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Lewis and Clark Trail, The: Then and Now (Lewis & Clark Expedition) Hardcover – November 11, 2002

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Editorial Reviews

From School Library Journal

Grade 4-6-This book adds little to the body of work already available. The title promises comparisons between the trail's past and present but for the most part this is another recounting of the journey. The stress is so much on the "then" that when mention of "now" comes, it seems to interrupt the flow, intruding on readers' growing interest in the progress of the expedition. For example, just as the explorers have crossed the Bitterroot Valley and prepare to turn west into the mountains, Patent discusses the Bitterroot Valley today and how modern techniques have helped pinpoint the site of the camp. The two-page chapters are each introduced with a quotation-usually from an expedition journal-and illustrated with full-color photographs and historical paintings. This does not allow for much depth in or development of the topics. The journey and the participants make for fascinating reading and Patent does a good job of conveying the hardships involved. There are, however, some problems with the text. Told in the first chapter that the goal is to reach the Pacific Ocean, readers will be surprised to find no mention of the explorers reaching the coast. Only the inset map shows that the second winter camp, Fort Clatsop, is located by the Pacific. Patent extols the talents and backgrounds of the men chosen for the Corps of Discovery but then readers come to "Clark also brought along his black slave, York," verbally relegating the man to subhuman status. Rhoda Blumberg's The Incredible Journey of Lewis and Clark (Morrow, 1995) is a much better choice.
Louise L. Sherman, formerly at Anna C. Scott School, Leonia, NJ
Copyright 2003 Reed Business Information, Inc.

From Booklist

Gr. 4-8. In this well-illustrated, large-format book, Patent provides a succinct narrative account of the Lewis and Clark Expedition, beginning with a realistically harsh, you-are-there introduction to life with the Corps of Discovery. Among the many books on the subject appearing in time for the bicentennial of that event, including Patent's Animals on the Trail with Lewis and Clark (2002), this one distinguishes itself by incorporating information about how the land, rivers, vegetation, wildlife and trails today differ from what Lewis and Clark saw 200 years ago. Each double-page spread focuses on a specific topic, such as "Meeting the Sioux" or "The Great Falls," and most are introduced with a small map and a journal entry by Lewis, Clark, or another expedition member. The full-color illustrations will include maps, present-day photos, and reproductions of the period. A well-written presentation of the topic. Carolyn Phelan
Copyright © American Library Association. All rights reserved
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Product Details

  • Age Range: 8 - 12 years
  • Grade Level: 3 - 7
  • Lexile Measure: 1050L (What's this?)
  • Series: Lewis & Clark Expedition
  • Hardcover: 64 pages
  • Publisher: Dutton Juvenile; 1 edition (November 11, 2002)
  • Language: English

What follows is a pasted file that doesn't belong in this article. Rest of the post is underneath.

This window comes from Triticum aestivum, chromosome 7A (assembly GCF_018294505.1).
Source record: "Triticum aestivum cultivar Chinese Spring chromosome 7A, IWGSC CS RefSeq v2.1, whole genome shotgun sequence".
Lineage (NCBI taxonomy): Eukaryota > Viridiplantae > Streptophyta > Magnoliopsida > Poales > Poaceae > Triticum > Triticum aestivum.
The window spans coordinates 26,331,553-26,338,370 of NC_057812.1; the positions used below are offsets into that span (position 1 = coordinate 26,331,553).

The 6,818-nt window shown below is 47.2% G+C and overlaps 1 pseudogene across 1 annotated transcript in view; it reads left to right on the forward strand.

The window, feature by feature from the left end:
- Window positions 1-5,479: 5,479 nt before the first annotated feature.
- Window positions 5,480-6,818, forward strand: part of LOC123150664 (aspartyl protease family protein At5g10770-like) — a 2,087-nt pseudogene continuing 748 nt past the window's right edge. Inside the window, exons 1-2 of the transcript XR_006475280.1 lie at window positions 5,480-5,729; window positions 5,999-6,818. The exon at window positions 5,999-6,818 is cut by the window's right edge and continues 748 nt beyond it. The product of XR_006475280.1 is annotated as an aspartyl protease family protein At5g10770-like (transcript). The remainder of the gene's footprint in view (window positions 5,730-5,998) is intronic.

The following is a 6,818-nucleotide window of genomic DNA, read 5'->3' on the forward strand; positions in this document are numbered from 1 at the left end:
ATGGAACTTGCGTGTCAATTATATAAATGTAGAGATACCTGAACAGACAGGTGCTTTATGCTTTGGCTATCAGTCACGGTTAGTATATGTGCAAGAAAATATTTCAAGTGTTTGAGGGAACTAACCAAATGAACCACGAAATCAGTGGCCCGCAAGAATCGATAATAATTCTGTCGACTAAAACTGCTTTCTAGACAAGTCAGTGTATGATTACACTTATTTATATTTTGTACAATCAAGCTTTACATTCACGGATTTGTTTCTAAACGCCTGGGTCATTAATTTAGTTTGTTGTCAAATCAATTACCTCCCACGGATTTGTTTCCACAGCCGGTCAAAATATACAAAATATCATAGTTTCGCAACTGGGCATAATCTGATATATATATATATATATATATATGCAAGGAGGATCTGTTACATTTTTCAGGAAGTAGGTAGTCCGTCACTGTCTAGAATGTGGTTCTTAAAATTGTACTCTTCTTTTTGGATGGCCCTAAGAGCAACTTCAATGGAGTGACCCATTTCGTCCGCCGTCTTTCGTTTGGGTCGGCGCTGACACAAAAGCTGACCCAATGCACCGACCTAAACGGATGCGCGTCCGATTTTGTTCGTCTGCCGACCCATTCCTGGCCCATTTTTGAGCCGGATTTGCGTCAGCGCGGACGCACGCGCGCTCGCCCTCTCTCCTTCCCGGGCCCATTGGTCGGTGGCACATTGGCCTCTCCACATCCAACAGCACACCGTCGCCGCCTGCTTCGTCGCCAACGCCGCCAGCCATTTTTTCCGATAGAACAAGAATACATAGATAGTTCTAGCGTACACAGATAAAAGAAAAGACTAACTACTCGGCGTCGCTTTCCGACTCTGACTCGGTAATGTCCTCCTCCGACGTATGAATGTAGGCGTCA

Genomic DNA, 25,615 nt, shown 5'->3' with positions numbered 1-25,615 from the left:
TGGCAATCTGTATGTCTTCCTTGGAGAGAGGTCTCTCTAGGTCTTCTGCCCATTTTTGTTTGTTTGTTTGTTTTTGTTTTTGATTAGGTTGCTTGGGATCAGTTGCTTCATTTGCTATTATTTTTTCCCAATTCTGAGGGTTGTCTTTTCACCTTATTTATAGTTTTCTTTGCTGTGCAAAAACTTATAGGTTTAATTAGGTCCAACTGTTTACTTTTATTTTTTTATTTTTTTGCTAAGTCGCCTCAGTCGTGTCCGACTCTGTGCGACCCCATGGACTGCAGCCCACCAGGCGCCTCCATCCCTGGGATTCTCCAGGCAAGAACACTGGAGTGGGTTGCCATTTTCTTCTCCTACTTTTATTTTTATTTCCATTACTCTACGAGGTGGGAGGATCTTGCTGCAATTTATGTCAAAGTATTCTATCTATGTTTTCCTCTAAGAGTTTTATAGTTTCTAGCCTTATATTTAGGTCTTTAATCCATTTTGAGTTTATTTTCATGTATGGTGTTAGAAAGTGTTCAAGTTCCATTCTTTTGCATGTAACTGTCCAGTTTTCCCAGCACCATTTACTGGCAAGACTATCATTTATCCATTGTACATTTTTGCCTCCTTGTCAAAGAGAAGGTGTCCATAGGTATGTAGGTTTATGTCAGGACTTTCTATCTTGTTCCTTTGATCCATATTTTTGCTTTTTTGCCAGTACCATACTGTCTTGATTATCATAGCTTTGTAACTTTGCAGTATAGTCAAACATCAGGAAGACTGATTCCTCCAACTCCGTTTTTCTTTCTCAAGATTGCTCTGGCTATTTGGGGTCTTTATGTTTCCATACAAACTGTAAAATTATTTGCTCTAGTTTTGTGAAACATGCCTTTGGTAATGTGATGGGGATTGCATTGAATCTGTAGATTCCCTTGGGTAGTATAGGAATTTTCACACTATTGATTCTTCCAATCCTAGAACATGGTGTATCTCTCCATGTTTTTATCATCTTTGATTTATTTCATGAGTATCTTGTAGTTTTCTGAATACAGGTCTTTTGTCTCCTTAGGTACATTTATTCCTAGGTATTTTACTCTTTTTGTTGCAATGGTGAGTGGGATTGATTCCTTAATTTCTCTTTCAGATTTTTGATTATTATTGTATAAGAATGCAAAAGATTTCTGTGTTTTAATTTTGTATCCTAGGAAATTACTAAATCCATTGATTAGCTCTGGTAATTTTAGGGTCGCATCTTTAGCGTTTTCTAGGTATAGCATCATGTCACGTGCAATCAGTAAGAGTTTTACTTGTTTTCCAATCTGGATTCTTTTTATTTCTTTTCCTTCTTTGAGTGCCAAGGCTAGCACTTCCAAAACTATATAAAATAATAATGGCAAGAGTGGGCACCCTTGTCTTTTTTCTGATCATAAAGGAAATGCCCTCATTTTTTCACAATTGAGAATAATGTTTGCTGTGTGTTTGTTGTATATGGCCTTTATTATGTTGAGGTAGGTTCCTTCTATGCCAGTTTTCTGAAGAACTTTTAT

• ISBN-10: 0525469125
  • ISBN-13: 978-0525469124
  • Product Dimensions: 9.4 x 0.4 x 11.4 inches
  • Shipping Weight: 1.2 pounds
  • Average Customer Review: 5.0 out of 5 stars  See all reviews (2 customer reviews)
  • Amazon Best Sellers Rank: #1,516,378 in Books (See Top 100 in Books)

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4 of 4 people found the following review helpful By Lawrance Bernabo HALL OF FAMEVINE VOICE on June 8, 2003
Format: Hardcover
The story of the Lewis and Clark expedition is the one great exploration of the American continent that was actually undertaken by Americans rather than by Europeans visiting the New World. "The Lewis and Clark Trail Then and Now," with text by Dorothy Hinshaw Patent and Photographs by William Munoz, compares the way things have changed along the route almost two hundred years later. When Lewis and Clark left St. Louis in May of 1804 the United States was a land without telephones, railroads, cars, electrical equipment or dozens of other modern conveniences we take for granted. The region of North American between the Mississippi River and the Pacific Ocean was fill of rivers and mountains, native tribes and indigenous animals, all waiting to be "discovered." Today, this entire region has been mapped, and a lot of that uninhabited land is now covered by farms and ranches, towns and cities. Even the mighty Missouri and Columbia Rivers that Lewis and Clark followed have been damned. Still, there are wilderness areas, such as the Rocky Mountains, where what you would see today has changed little from the time Lewis and Clark first trekked through their landscapes.
However, overall the emphasis in this book is more on the "then," even though most of the pictures are of the "now." There is a reproduction of an 1802 map showing the great area of the unexplored American West and some early 19th-century paintings, but the photographs are of contemporary vistas and shots of some of the equipment taken on the expedition. The book does not make an attempt to match up old paintings with new photographs, but rather tries to combine them to give a sense of the places visited and the peoples met along the way.
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0 of 1 people found the following review helpful By purpleplamingo on June 20, 2013
Format: Hardcover Verified Purchase
Happy librarian - needed book found here! Hope the teachers and students are happy with them, too! The only downside is that I must catalogue them myself, but it is worth the time and effort to be able to get materials not available elsewhere at these prices!
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